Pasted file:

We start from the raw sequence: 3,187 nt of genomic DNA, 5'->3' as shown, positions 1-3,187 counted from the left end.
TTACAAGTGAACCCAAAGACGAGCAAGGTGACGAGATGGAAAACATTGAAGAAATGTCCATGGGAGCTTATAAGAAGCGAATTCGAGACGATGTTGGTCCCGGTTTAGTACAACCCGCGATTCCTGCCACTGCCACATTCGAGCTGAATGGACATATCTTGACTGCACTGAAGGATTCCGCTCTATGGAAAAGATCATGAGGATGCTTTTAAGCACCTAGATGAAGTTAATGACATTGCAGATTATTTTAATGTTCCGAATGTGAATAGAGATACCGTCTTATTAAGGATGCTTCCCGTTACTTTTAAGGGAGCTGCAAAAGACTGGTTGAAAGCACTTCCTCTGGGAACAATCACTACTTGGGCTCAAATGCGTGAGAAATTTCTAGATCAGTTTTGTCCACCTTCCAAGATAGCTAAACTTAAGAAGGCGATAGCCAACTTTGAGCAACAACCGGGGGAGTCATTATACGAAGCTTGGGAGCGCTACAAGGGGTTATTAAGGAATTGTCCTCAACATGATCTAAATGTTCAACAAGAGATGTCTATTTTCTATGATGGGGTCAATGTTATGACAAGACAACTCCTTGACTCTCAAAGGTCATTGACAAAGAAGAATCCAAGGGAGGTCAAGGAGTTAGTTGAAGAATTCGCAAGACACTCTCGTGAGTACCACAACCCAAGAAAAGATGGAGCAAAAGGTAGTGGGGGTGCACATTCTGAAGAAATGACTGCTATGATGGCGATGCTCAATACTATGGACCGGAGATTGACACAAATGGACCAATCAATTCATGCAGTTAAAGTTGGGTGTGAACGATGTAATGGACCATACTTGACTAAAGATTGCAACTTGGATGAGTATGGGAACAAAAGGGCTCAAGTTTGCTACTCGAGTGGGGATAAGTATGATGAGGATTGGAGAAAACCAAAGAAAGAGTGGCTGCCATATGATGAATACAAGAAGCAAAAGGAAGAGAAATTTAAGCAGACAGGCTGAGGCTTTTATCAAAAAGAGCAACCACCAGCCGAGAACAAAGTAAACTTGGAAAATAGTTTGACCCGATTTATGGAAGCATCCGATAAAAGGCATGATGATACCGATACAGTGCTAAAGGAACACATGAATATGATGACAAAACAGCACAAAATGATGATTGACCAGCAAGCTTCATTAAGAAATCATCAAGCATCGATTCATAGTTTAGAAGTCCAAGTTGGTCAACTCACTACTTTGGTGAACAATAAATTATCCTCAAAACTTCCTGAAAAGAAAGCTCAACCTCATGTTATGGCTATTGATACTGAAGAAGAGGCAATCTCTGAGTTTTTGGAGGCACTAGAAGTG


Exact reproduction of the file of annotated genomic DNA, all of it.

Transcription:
We start from the raw sequence: 3,187 nt of genomic DNA, 5'->3' as shown, positions 1-3,187 counted from the left end.
TTACAAGTGAACCCAAAGACGAGCAAGGTGACGAGATGGAAAACATTGAAGAAATGTCCATGGGAGCTTATAAGAAGCGAATTCGAGACGATGTTGGTCCCGGTTTAGTACAACCCGCGATTCCTGCCACTGCCACATTCGAGCTGAATGGACATATCTTGACTGCACTGAAGGATTCCGCTCTATGGAAAAGATCATGAGGATGCTTTTAAGCACCTAGATGAAGTTAATGACATTGCAGATTATTTTAATGTTCCGAATGTGAATAGAGATACCGTCTTATTAAGGATGCTTCCCGTTACTTTTAAGGGAGCTGCAAAAGACTGGTTGAAAGCACTTCCTCTGGGAACAATCACTACTTGGGCTCAAATGCGTGAGAAATTTCTAGATCAGTTTTGTCCACCTTCCAAGATAGCTAAACTTAAGAAGGCGATAGCCAACTTTGAGCAACAACCGGGGGAGTCATTATACGAAGCTTGGGAGCGCTACAAGGGGTTATTAAGGAATTGTCCTCAACATGATCTAAATGTTCAACAAGAGATGTCTATTTTCTATGATGGGGTCAATGTTATGACAAGACAACTCCTTGACTCTCAAAGGTCATTGACAAAGAAGAATCCAAGGGAGGTCAAGGAGTTAGTTGAAGAATTCGCAAGACACTCTCGTGAGTACCACAACCCAAGAAAAGATGGAGCAAAAGGTAGTGGGGGTGCACATTCTGAAGAAATGACTGCTATGATGGCGATGCTCAATACTATGGACCGGAGATTGACACAAATGGACCAATCAATTCATGCAGTTAAAGTTGGGTGTGAACGATGTAATGGACCATACTTGACTAAAGATTGCAACTTGGATGAGTATGGGAACAAAAGGGCTCAAGTTTGCTACTCGAGTGGGGATAAGTATGATGAGGATTGGAGAAAACCAAAGAAAGAGTGGCTGCCATATGATGAATACAAGAAGCAAAAGGAAGAGAAATTTAAGCAGACAGGCTGAGGCTTTTATCAAAAAGAGCAACCACCAGCCGAGAACAAAGTAAACTTGGAAAATAGTTTGACCCGATTTATGGAAGCATCCGATAAAAGGCATGATGATACCGATACAGTGCTAAAGGAACACATGAATATGATGACAAAACAGCACAAAATGATGATTGACCAGCAAGCTTCATTAAGAAATCATCAAGCATCGATTCATAGTTTAGAAGTCCAAGTTGGTCAACTCACTACTTTGGTGAACAATAAATTATCCTCAAAACTTCCTGAAAAGAAAGCTCAACCTCATGTTATGGCTATTGATACTGAAGAAGAGGCAATCTCTGAGTTTTTGGAGGCACTAGAAGTG